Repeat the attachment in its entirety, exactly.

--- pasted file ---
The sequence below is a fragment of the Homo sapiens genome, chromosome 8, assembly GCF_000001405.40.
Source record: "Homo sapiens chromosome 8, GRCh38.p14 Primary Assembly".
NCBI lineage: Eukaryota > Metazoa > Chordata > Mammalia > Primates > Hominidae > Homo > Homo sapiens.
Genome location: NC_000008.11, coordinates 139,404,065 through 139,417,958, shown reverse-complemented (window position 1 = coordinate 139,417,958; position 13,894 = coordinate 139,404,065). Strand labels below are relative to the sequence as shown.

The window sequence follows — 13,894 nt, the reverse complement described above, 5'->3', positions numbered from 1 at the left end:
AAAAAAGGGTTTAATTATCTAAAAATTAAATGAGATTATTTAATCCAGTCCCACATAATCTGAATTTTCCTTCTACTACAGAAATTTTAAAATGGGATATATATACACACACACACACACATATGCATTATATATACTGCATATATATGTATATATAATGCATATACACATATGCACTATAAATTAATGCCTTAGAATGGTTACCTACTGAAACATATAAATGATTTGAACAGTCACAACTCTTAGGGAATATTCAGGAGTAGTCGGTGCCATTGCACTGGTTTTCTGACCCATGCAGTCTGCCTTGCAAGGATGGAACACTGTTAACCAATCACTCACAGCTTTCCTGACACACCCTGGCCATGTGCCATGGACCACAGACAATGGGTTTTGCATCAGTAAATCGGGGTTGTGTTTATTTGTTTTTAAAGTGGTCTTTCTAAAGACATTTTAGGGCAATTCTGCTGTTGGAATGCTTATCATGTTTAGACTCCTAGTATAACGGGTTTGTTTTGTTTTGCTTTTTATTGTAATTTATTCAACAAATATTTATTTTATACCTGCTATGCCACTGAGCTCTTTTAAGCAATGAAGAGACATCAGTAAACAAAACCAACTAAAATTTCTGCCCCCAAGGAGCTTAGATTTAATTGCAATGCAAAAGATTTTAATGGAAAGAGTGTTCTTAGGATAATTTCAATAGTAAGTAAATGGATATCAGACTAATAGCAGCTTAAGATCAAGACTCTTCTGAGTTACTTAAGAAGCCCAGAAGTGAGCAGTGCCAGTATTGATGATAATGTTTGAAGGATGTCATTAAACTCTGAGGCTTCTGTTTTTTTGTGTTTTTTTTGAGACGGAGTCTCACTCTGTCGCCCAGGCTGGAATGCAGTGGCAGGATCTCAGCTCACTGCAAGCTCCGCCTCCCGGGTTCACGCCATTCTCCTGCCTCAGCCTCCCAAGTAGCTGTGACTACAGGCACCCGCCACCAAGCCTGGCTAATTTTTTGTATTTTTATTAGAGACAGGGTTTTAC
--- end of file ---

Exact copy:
The sequence below is a fragment of the Homo sapiens genome, chromosome 8, assembly GCF_000001405.40.
Source record: "Homo sapiens chromosome 8, GRCh38.p14 Primary Assembly".
NCBI lineage: Eukaryota > Metazoa > Chordata > Mammalia > Primates > Hominidae > Homo > Homo sapiens.
Genome location: NC_000008.11, coordinates 139,404,065 through 139,417,958, shown reverse-complemented (window position 1 = coordinate 139,417,958; position 13,894 = coordinate 139,404,065). Strand labels below are relative to the sequence as shown.

The window sequence follows — 13,894 nt, the reverse complement described above, 5'->3', positions numbered from 1 at the left end:
AAAAAAGGGTTTAATTATCTAAAAATTAAATGAGATTATTTAATCCAGTCCCACATAATCTGAATTTTCCTTCTACTACAGAAATTTTAAAATGGGATATATATACACACACACACACACATATGCATTATATATACTGCATATATATGTATATATAATGCATATACACATATGCACTATAAATTAATGCCTTAGAATGGTTACCTACTGAAACATATAAATGATTTGAACAGTCACAACTCTTAGGGAATATTCAGGAGTAGTCGGTGCCATTGCACTGGTTTTCTGACCCATGCAGTCTGCCTTGCAAGGATGGAACACTGTTAACCAATCACTCACAGCTTTCCTGACACACCCTGGCCATGTGCCATGGACCACAGACAATGGGTTTTGCATCAGTAAATCGGGGTTGTGTTTATTTGTTTTTAAAGTGGTCTTTCTAAAGACATTTTAGGGCAATTCTGCTGTTGGAATGCTTATCATGTTTAGACTCCTAGTATAACGGGTTTGTTTTGTTTTGCTTTTTATTGTAATTTATTCAACAAATATTTATTTTATACCTGCTATGCCACTGAGCTCTTTTAAGCAATGAAGAGACATCAGTAAACAAAACCAACTAAAATTTCTGCCCCCAAGGAGCTTAGATTTAATTGCAATGCAAAAGATTTTAATGGAAAGAGTGTTCTTAGGATAATTTCAATAGTAAGTAAATGGATATCAGACTAATAGCAGCTTAAGATCAAGACTCTTCTGAGTTACTTAAGAAGCCCAGAAGTGAGCAGTGCCAGTATTGATGATAATGTTTGAAGGATGTCATTAAACTCTGAGGCTTCTGTTTTTTTGTGTTTTTTTTGAGACGGAGTCTCACTCTGTCGCCCAGGCTGGAATGCAGTGGCAGGATCTCAGCTCACTGCAAGCTCCGCCTCCCGGGTTCACGCCATTCTCCTGCCTCAGCCTCCCAAGTAGCTGTGACTACAGGCACCCGCCACCAAGCCTGGCTAATTTTTTGTATTTTTATTAGAGACAGGGTTTTAC